Happy Birthday Hubble!

hubble_in_orbit1Last month, the Hubble Space Telescope celebrated its 24th birthday. And in honor of this occasion, NASA has released a video entitled “Evaporating Peaks – Pillars in the Monkey Head Nebula”. This video, which showcases visible and infrared light views of a collection of pillars along one edge of the Monkey Head Nebula (also known as NGC 2174) is just the latest in series of simulations that attempt to recreate what it would be like to step into a major stellar body.

Like all nebulas, NGC 2174 is a star-forming region in which bright, newborn stars near the center of the nebula illuminate the surrounding gas, creating the brilliant images we see in the video. The radiation from these stars, combined with strong stellar winds, also erode areas of lower density gases, which in turn causes pockets of higher density gas to turn into visible formations. This is what leads to the creation of the pillars and peaks of gas that run along the inner edge of this roughly circular cloud.

The sequence begins with a view of the night sky near the constellation of Gemini and Orion and then zooms through observations from the Digitized Sky Survey 2 to reveal a Hubble Space Telescope visible light view of the top of this region of pillars.

universetoday.com, hubblesite.org

Evidence for the Big Bang

planck-attnotated-580x372The Big Bang Theory has been the dominant cosmological model for over half a century. According to the theory, the universe was created approximately 14 billion years ago from an extremely hot, dense state and then began expanding rapidly. After the initial expansion, the Universe cooled and began to form various subatomic particles and basic elements. Giant clouds of these primordial elements later coalesced through gravity to form stars, galaxies, and eventually planets.

And while it has its detractors, most of whom subscribe to the alternate Steady State Theory – which claims that new matter is continuously created as the universe expands – it has come to represent the scientific consensus as to how the universe came to be. And as usual, my ol’ pal and mentor in all things digital, Fraser Cain, recently released a video with the help of Universe Today discussing the particulars of it.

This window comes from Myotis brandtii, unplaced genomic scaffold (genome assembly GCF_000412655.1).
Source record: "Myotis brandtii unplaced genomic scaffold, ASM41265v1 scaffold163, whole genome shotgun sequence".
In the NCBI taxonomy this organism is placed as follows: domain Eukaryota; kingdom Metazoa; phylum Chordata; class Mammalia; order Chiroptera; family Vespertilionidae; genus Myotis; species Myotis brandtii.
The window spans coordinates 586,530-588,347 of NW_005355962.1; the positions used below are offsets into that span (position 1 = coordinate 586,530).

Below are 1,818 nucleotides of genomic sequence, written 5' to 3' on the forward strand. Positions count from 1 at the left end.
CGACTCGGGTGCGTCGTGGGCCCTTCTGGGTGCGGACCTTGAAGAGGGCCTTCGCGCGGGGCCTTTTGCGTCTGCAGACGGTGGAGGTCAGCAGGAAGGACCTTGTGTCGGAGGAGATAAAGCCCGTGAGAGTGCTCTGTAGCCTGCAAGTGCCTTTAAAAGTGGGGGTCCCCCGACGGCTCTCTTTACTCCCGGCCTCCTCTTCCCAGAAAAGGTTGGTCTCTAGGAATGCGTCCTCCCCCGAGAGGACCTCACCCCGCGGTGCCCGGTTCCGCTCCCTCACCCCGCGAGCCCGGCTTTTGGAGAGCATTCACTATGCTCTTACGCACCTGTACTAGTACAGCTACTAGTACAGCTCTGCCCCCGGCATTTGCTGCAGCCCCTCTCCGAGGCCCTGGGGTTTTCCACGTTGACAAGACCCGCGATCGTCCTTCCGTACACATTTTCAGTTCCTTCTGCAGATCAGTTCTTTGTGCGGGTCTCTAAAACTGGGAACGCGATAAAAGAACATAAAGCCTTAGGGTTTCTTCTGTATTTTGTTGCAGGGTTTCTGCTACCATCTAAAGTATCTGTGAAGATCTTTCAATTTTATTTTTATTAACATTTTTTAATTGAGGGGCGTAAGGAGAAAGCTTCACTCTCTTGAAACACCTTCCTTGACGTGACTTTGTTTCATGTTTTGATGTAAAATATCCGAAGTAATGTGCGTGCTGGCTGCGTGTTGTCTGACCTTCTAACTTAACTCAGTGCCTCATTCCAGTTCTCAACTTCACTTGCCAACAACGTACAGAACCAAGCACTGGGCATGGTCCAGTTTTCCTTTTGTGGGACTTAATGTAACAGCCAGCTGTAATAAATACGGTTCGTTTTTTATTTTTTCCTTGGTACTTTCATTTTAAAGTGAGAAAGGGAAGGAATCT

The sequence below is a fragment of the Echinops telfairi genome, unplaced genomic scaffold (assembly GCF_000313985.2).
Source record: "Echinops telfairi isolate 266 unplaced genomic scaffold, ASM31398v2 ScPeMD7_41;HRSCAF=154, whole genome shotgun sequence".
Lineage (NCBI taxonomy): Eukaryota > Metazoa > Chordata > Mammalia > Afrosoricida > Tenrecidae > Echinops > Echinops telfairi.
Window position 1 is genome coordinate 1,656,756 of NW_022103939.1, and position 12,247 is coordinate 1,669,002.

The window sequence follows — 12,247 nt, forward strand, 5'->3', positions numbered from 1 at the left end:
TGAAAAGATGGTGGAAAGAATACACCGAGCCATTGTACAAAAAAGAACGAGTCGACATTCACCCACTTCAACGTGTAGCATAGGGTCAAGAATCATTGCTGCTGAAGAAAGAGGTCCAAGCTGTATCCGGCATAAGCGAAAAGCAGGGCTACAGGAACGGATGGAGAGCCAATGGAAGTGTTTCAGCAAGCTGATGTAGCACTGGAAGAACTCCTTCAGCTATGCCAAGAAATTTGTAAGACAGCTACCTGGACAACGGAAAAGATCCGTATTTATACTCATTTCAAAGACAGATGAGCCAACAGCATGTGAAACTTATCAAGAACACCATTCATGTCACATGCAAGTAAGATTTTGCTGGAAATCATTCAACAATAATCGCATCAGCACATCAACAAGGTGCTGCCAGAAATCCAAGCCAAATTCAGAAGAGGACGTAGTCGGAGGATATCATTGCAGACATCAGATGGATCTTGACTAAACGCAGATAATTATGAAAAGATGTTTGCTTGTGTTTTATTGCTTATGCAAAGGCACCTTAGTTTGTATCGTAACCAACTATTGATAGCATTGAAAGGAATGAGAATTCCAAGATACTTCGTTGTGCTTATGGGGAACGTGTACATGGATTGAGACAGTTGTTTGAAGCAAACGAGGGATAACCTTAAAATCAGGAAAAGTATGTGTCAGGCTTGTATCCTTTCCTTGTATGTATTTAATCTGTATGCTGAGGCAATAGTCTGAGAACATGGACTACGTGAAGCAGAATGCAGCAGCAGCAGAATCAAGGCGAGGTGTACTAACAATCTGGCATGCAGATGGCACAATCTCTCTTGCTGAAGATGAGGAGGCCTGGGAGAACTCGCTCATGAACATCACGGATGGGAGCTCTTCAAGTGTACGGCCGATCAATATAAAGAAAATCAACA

big_bangAddressing the particulars of the Big Bang Theory, Cain lists the many contributions made over the past century that has led this so-called theory to become the scientific consensus has come to exist. They are, in a nutshell:

  1. Cosmic Expanion: In 1912, astronomer Vesto Slipher calculated the speed and distance of “spiral nebulae” (galaxies) by measuring the light coming from them. He determined most were moving away. In 1924, Edwin Hubble determined that these galaxies were outside the Milky Way. He postulates that the motion of galaxies away from our own indicates a common point of origin.
  2. Abundance of Elements: Immediately after the big bang, only hydrogen existed and compressed into a tiny area of space under incredible heat and pressure. Like a star, this turned hydrogen into helium and other basic elements. Looking out into the universe (and hence back in time) scientists have found that great distances, the ratios of hydrogen to basic elements is consistent with what is found in star’s interiors.
  3. Cosmic Microwave Background (CMB) Radiation: In the 1960’s, using a radiotelescope, Arno Penzias and Robert Wilson discovered a background radio emission coming from every direction in the sky, day or night. This was consistent with the Big Bang Theory, which predicted that after the Big Bang, there would have been a release of radiation which then expanded billions of light years in all directions and cooled to the point that it shifted to invisible, microwave radiation.